DOGS are not only known to bite people but also to jump from fences, run on the pavement, and attack people, the Royal Veterinary College (RVC) has revealed.
In a report published on Thursday, the RVC said dogs in Britain have been known to kill a man who had tried to protect his dog from a thief.
The man, who was not named, was attacked by a dog in a car park in south London on April 6.
It is not known how long the man was hit by the dog or whether the dog attacked him again.
The RVC, which is responsible for issuing licences for the care and breeding of UK-bred dogs, said it was concerned that the number of dog attacks had dropped.
The most common attacks reported in England and Wales were by dogs in residential areas, while those in rural areas were more common, with a fifth of attacks taking place in rural and suburban areas, it said.
In England and the Channel Islands, where the number was more common than anywhere else, a third of attacks took place in urban areas.
The most frequent attacks were in parks, gardens, swimming pools and golf courses, where dogs were also more likely to attack people.
The report also said a recent study found that dogs were responsible for almost half of all dog attacks in the country, up from 23% in 2011.
“In our experience, it is very difficult to prove an association between the number and the incidence of dog bites,” it said, adding that it was “highly likely” that the “predominant cause” for dog attacks was the same as for any other condition.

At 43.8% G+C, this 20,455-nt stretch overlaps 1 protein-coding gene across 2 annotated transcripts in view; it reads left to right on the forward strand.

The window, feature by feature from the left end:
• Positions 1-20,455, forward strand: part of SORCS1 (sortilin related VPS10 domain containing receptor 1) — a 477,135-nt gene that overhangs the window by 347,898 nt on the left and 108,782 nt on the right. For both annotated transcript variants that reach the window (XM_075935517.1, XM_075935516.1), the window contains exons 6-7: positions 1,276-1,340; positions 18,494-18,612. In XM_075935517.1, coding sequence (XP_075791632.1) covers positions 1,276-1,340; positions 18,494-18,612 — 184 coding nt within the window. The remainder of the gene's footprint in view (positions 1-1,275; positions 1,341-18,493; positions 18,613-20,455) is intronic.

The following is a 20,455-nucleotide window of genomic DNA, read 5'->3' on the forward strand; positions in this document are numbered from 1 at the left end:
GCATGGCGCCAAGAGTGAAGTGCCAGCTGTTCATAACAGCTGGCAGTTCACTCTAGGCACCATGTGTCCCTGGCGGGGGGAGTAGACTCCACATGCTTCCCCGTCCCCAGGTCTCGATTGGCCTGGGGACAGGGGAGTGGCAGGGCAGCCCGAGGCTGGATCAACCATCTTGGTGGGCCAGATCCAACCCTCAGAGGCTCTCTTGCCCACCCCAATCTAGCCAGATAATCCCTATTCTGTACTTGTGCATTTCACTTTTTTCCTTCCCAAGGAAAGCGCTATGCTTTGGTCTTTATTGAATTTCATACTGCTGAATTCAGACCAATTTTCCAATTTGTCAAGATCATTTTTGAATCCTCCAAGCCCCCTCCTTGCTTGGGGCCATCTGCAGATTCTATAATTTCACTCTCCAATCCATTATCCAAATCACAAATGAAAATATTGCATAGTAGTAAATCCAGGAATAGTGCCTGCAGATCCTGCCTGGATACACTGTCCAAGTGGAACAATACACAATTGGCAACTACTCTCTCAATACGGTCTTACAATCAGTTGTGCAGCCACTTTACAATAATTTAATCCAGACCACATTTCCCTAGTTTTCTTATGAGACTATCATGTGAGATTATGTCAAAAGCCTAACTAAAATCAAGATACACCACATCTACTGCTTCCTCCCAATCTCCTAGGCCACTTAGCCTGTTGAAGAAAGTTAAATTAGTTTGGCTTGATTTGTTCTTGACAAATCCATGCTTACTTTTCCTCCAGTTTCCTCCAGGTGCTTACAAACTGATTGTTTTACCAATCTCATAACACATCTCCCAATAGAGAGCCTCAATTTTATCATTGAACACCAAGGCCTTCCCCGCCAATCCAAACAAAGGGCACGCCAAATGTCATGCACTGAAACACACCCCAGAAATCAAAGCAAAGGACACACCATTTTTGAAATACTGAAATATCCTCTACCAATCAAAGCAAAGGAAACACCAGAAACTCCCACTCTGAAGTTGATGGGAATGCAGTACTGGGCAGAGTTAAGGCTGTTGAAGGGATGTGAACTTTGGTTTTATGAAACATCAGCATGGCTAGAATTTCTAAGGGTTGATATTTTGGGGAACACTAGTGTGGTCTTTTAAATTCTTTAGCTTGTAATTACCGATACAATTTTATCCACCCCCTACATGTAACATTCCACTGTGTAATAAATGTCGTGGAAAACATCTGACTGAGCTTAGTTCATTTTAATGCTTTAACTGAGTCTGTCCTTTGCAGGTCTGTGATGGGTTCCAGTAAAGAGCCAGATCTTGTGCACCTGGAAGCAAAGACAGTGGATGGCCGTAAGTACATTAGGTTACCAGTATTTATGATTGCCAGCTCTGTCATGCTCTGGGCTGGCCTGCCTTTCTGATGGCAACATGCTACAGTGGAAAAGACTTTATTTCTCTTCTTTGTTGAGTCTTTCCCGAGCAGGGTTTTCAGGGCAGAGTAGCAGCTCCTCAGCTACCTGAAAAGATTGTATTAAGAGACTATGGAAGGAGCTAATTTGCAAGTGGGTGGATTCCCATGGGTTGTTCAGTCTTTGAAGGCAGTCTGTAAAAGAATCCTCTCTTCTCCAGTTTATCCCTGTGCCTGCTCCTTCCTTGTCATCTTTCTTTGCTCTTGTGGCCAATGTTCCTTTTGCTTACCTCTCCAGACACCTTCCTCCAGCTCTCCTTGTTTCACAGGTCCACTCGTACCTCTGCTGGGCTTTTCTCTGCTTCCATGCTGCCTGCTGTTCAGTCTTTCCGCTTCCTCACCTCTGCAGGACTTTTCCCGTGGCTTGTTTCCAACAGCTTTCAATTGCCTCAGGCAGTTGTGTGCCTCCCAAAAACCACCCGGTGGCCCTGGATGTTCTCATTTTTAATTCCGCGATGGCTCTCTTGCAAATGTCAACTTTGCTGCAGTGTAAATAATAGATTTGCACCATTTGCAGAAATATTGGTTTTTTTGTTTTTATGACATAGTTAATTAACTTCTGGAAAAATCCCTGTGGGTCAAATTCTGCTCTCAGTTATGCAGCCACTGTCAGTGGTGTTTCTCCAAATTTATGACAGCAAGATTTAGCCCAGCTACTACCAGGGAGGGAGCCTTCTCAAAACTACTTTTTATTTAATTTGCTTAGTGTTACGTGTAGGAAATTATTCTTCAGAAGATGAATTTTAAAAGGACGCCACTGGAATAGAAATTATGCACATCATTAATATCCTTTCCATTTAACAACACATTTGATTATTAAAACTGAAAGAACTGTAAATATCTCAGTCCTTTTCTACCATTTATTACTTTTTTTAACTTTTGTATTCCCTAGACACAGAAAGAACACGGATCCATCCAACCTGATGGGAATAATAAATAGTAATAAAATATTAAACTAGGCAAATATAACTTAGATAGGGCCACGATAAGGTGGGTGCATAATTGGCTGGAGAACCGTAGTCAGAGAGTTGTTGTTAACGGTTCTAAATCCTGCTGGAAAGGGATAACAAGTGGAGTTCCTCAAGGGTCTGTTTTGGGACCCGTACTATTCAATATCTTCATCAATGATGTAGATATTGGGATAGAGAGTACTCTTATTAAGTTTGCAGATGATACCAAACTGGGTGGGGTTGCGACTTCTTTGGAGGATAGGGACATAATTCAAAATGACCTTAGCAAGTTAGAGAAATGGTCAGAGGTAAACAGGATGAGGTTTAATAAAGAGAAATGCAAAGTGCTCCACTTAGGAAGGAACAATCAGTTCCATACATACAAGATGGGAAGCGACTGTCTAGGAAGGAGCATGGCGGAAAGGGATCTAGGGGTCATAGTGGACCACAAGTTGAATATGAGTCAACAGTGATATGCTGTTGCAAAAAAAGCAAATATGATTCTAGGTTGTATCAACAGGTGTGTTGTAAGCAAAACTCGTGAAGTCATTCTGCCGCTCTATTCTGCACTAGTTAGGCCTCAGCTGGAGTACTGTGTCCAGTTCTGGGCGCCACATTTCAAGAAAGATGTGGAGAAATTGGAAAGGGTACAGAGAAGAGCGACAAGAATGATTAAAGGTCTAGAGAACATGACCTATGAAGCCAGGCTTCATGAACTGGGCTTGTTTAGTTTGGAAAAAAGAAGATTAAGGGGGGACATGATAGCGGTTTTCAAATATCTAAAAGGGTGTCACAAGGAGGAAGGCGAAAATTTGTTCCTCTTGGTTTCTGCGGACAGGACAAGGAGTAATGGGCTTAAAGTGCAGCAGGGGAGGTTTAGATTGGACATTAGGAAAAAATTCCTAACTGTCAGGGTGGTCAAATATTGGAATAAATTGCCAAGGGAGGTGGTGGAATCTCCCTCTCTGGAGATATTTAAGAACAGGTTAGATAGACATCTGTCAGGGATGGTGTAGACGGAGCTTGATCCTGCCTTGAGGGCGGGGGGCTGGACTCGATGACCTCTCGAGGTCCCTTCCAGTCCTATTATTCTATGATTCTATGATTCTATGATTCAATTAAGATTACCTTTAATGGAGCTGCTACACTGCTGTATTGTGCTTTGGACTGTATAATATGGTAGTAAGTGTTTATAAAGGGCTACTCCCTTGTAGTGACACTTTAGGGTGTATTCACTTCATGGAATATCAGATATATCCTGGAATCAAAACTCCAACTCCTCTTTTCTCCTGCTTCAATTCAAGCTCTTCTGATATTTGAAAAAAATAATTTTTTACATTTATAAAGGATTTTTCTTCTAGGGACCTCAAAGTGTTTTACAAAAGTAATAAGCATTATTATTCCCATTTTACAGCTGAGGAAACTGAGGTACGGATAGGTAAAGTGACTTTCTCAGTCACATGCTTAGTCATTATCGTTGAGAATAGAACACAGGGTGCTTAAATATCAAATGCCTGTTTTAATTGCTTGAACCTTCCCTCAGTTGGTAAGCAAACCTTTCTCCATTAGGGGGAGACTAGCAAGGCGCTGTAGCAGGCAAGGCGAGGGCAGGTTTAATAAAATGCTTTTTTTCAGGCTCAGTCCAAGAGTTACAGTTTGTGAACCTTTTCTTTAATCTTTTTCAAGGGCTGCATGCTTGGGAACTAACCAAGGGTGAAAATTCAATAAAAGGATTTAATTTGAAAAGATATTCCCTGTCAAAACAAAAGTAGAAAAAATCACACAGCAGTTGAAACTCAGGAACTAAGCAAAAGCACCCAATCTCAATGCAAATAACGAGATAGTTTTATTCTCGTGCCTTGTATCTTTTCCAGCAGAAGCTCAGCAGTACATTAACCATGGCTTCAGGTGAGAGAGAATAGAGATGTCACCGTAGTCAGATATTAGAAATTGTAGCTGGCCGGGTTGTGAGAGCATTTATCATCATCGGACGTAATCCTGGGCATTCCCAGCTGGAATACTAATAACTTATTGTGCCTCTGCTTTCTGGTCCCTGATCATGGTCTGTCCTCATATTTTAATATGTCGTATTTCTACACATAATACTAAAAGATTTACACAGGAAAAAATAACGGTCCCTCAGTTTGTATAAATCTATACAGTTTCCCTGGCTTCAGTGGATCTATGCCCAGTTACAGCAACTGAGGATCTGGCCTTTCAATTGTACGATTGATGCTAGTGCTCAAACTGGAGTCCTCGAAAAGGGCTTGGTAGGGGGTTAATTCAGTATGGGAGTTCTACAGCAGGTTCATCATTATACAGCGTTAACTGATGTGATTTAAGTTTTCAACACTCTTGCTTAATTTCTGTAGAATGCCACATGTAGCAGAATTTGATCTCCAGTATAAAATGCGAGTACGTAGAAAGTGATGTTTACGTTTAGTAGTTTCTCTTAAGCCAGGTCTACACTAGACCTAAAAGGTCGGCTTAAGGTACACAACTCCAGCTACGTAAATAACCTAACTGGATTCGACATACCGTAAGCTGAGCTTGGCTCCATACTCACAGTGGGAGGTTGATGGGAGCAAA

RVC chairman Simon Davies said the study showed dogs were “not the only cause of dog bite injuries”, adding: “If you are going to have a dog attack you need to make sure that your dog is trained properly.”
The RVA has also published a list of top 10 most dangerous dog breeds in the world.
Dog bite injury numbers have also increased since the report was published.
For example, in 2014, a dog bite to the face or neck accounted for more than half of the fatalities in England.
However, in 2015, a similar number of dogs were involved in fatal dog attacks, which increased to 57 deaths.
Davies said: “We are concerned that dog bites in England have continued to increase and, in particular, there are signs of a reduction in the number reported, but there is no evidence that the current level of dog biting injuries is significantly different to the level of fatalities that occurred during the early 2000s.”‘
More dangerous’ than ‘dog whisperers’In the UK, dogs can be controlled by harness or other methods.
There are strict rules about the training of a dog, including its size, age and breed.
Dog breeders must be licensed by the RVA and have at least 10 years experience of training dogs.
If they do not, they face a fine of up to £5,000 or up to four years in prison.
Some breeders also have a licence for dog breeding, but only if they are willing to take part in a dog agility course.
The number of people bitten by dogs has fallen in recent years, but a new study from the RVRC said the problem was still too prevalent.
Experts say the majority of dog-bite incidents in England are not reported, even though dogs are the target of attacks more often than people.
While the RVS report said the number fell by nearly half between 2015 and 2016, the number still jumped by 1,049 in the three months to March this year, according to data from the Office for National Statistics.
More than half the dog bite victims died, with two people dying in each of the previous six months, the report said.
A spokesman for the RVO said: “The number one cause of death from dog bites is being bitten by a person.”